mrsjuan Tue 06-Oct-09 21:07:55

Was it truly out of character for the dog? Only you know if it was an accident waiting to happen or if it was a one off.

Dogs can get very scared & snappy if they are unexpectedly woken up from a deep sleep - it is natural safety mechanism for them. It doesn't necessarily mean they will be snappy or aggressive in any other circumstance.

HKT Tue 06-Oct-09 21:11:58

I've read the other posts now, and I'm really, really upset at the advice you've been given - a sleeping dog will react completely differently to an awake dog - it's using it's instincts - most sleeping dogs, if jumped on/kicked etc will snap - and not because they're vicious.
Chances are, and I've certainly found this with my JR (and JR's have a far worse reputation than whippets) if they are poked and prodded by a toddler, they will move away - obviously you need to supervise your DS with the dogs, but even with the quietest dog, they should never be left alone together.
I'm so glad I didn't act on my first instincts with my dog - if I had, my son would have missed out on his relationship with her
Your dogs deserve a chance, but they need a place to sleep so that they can be undisturbed, and your son can learn to leave them alone
Please don't get rid of them for just one mistake

FlappyTheBat Tue 06-Oct-09 21:24:33

I stand by what I said in my earlier post, my dog is with us throughout the day and spends a large proportion of his time asleep.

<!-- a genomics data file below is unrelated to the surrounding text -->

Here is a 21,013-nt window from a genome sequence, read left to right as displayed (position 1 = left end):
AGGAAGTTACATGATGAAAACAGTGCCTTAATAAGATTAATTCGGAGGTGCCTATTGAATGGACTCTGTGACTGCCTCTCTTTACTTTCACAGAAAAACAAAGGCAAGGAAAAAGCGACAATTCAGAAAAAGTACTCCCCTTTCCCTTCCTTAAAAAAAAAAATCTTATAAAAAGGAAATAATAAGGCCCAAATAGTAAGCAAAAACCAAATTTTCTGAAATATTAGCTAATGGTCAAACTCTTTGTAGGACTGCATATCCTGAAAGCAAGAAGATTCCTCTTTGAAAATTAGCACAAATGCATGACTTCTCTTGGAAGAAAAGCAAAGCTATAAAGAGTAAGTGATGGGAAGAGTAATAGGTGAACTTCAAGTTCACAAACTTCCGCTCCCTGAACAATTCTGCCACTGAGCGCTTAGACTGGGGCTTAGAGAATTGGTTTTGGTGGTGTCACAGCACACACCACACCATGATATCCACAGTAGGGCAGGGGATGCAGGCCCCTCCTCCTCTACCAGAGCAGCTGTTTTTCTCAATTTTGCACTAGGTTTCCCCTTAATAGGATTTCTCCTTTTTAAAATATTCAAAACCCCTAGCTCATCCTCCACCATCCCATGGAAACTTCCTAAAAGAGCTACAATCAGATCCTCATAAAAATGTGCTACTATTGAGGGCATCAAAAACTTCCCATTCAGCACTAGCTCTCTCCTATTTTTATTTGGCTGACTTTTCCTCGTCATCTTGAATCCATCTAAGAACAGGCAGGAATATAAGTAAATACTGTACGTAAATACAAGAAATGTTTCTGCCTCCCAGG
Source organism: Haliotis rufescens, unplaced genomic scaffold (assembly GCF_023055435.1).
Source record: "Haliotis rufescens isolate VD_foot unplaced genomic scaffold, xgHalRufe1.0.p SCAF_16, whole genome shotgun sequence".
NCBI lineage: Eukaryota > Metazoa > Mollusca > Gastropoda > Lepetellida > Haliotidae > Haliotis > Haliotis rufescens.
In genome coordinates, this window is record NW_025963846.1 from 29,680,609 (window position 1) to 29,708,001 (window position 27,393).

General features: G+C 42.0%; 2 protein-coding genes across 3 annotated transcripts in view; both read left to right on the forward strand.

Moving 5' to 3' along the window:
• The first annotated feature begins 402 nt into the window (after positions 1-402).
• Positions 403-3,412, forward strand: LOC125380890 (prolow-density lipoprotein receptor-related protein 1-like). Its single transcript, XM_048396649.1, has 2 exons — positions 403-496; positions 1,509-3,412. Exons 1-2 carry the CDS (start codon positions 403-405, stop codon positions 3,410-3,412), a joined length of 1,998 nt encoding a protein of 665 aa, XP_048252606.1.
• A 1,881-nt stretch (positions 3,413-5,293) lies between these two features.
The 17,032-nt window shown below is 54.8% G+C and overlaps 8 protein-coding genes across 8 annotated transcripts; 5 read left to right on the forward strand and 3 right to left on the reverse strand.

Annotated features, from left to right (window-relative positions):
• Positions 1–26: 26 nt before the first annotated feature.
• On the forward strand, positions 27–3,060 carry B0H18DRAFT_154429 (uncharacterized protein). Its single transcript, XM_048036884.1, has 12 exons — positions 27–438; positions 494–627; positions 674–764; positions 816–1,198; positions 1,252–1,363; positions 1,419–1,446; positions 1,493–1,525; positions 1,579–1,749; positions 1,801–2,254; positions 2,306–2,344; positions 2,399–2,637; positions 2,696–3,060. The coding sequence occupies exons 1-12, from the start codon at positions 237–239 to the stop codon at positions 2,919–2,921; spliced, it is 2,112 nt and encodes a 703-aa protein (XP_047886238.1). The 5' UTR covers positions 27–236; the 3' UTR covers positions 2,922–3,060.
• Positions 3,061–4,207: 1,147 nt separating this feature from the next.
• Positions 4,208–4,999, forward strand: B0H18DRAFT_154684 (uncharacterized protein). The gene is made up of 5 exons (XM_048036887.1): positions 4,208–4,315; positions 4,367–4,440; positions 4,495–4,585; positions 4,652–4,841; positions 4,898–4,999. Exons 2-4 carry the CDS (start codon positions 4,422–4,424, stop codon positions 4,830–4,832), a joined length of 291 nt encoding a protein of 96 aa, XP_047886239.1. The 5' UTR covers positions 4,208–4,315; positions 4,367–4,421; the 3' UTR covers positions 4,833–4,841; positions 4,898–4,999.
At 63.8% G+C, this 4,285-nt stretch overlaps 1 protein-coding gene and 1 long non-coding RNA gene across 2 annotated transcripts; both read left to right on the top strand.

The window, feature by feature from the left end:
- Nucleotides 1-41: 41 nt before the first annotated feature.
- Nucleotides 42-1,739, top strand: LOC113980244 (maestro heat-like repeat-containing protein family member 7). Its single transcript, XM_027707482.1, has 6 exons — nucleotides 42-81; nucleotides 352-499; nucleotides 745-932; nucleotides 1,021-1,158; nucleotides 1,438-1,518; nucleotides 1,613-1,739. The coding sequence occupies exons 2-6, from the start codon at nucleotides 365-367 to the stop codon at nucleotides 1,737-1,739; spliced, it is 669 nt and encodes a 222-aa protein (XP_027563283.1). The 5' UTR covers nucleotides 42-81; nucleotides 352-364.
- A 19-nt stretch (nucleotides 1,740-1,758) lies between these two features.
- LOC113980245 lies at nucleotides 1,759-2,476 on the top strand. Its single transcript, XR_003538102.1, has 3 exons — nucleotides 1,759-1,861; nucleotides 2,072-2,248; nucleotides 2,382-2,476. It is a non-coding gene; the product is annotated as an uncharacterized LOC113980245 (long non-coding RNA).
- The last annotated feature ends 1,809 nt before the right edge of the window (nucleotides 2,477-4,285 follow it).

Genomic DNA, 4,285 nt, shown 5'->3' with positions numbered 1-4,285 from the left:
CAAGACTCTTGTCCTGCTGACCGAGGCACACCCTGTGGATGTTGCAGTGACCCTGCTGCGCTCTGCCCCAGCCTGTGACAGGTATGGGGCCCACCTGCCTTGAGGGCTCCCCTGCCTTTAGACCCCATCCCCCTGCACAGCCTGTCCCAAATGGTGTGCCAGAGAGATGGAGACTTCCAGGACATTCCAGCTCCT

He is crawled on, snuggled up to when he is asleep but just takes it all in his stride. Not once in his 5 years has ever snapped or bared his teeth to my dd's. He is a very very laid back lab though.

What would happen if your ds did something to your dogs that he wasn't expecting? - dogs don't just have to have been asleep and be woken up suddenly to snap as a reaction to a situation.

Knickers0nmaChoppedOffhead Tue 06-Oct-09 21:35:40

Agree with Flappy's last post.

Deaconwood Tue 06-Oct-09 21:37:48

Thanks for all the advice so far - it is really helpful.

If it helps to have a bit of background: in the past when DS has touched them (eg. ears or legs) they have always moved away with no signs of agression. The day it happened was at the end of several weeks of disruptive building work which had stressed us all out (including the dogs). However, this doesn't justify what the dog did and I am now so worried that he is feeling threatened/challenged by DS who is getting more active by the day.

HKT Tue 06-Oct-09 21:38:27

Black labs are very different in temperament to most other dogs, and will put up with anything.